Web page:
Promoting Unity and Stability for Families: DHS’s New Immigration Process

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On June 18, 2024, the Department of Homeland Security (DHS) announced a big change to help keep families together in the U.S. immigration system. Following President Biden’s plan, DHS introduced a new process to consider parole requests from noncitizen spouses of U.S. citizens on a case-by-case basis. This process is for noncitizen spouses who have been in the U.S. for at least ten years without formal admission or parole. To qualify, they must not have serious criminal records, must not be a threat to national security, and must be eligible to adjust their status.

Key Features of the New Process

Eligibility Criteria

To qualify for parole under this new process, individuals must meet the following requirements:

  • Continuous Presence: The individual must have been continuously physically present in the United States for at least ten years as of June 17, 2024.
  • Marital Status: The individual must be legally married to a U.S. citizen as of June 17, 2024.
  • Security and Safety: The individual must not have any disqualifying criminal history or pose a threat to national security or public safety.

Impact and Scope

DHS estimates that about 500,000 noncitizen spouses of U.S. citizens could qualify for this new process, with an average residency of 23 years in the U.S. Also, around 50,000 noncitizen children of these spouses might be eligible for parole under this process.

Application Process

Eligible individuals will need to file a form with USCIS, including supporting documentation and a fee. Further details on the application process, required fees, and other critical information will be provided in an upcoming Federal Register Notice. USCIS will not accept any applications before the notice’s publication date.

Upon receiving a properly filed parole request, USCIS will evaluate each case based on significant public benefit or urgent humanitarian reasons. This evaluation will include reviewing the individual’s immigration history, criminal record, and results from background checks and security vetting.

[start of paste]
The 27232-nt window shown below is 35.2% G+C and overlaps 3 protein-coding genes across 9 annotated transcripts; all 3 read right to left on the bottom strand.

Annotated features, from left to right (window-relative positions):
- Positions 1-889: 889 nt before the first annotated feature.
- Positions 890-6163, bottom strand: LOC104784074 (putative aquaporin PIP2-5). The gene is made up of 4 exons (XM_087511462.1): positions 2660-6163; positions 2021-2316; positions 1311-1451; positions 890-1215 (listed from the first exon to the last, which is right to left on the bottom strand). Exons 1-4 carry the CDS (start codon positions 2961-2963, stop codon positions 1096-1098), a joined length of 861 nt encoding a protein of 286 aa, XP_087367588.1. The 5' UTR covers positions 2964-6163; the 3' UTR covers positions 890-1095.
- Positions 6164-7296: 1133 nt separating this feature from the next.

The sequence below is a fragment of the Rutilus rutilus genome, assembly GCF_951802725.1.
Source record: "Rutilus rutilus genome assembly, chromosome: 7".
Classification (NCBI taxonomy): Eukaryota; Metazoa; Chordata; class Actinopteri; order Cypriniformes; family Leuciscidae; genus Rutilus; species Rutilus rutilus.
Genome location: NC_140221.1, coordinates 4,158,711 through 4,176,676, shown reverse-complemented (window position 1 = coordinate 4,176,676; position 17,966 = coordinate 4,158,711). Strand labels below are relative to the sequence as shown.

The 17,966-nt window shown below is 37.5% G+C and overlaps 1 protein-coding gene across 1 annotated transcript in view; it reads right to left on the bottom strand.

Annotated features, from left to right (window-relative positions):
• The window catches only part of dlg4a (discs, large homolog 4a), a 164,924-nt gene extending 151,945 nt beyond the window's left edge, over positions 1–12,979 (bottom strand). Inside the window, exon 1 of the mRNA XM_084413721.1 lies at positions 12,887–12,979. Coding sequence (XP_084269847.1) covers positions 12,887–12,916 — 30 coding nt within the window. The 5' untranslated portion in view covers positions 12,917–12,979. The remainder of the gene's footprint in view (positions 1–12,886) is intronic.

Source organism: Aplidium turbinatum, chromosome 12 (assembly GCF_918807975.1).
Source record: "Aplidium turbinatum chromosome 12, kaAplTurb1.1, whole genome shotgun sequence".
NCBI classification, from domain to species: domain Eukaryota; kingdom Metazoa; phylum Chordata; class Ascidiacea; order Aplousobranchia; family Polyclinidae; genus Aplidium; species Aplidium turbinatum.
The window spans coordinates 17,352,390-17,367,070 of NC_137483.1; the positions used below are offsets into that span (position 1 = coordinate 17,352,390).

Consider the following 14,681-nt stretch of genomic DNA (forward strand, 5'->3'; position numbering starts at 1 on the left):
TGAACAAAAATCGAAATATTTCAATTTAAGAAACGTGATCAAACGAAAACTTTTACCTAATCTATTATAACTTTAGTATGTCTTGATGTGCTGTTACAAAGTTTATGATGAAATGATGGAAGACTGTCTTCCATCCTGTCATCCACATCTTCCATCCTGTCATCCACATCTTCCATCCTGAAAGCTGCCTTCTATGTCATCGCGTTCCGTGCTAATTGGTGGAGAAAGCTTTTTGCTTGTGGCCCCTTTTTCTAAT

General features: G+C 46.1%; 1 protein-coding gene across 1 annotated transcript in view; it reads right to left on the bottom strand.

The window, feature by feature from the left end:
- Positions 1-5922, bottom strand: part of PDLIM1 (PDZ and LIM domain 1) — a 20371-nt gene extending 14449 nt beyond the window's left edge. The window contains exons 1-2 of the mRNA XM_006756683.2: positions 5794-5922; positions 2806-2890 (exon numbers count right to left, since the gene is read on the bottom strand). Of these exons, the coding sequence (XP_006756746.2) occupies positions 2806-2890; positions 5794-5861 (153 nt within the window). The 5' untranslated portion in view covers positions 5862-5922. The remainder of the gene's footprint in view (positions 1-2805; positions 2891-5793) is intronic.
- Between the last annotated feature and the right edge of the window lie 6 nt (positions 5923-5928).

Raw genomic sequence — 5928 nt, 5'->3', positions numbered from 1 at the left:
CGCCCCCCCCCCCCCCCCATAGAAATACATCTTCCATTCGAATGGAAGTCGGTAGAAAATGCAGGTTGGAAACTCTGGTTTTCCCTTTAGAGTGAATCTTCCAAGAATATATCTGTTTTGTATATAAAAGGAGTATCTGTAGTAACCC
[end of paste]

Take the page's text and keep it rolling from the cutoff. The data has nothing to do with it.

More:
Frequently Asked Questions and Answers

When Will the Process Start?

USCIS will soon publish a Federal Register Notice detailing the application process and additional guidance. The application process is expected to begin later this summer.

What Happens If I Apply Before the Start Date?

USCIS will reject any filings received before the official start date.

Duration of Parole

Qualifying individuals may be granted parole for up to three years, providing an opportunity to apply for permanent residency during this period.

Preparing Your Application

While waiting for more information, potential applicants can begin collecting proof of their continuous presence in the U.S. and a valid marriage to a U.S. citizen as of June 17, 2024. They should also consider setting up or updating their myUSCIS account.

Biometrics and Fees

Applicants will need to provide biographic and biometric information for vetting. Details on fees and the biometrics process will be included in the forthcoming Federal Register Notice.

Employment Authorization

Once approved for parole, individuals can immediately apply for an Employment Authorization Document (EAD). The time it takes to process EAD applications can vary, and more detailed instructions will be provided later.


This new DHS process is an important step toward keeping families together in the United States. It creates a way for certain noncitizen spouses of U.S. citizens to change their status without leaving the country, helping many families. For more details, look out for the upcoming Federal Register Notice and check the DHS and USCIS websites.

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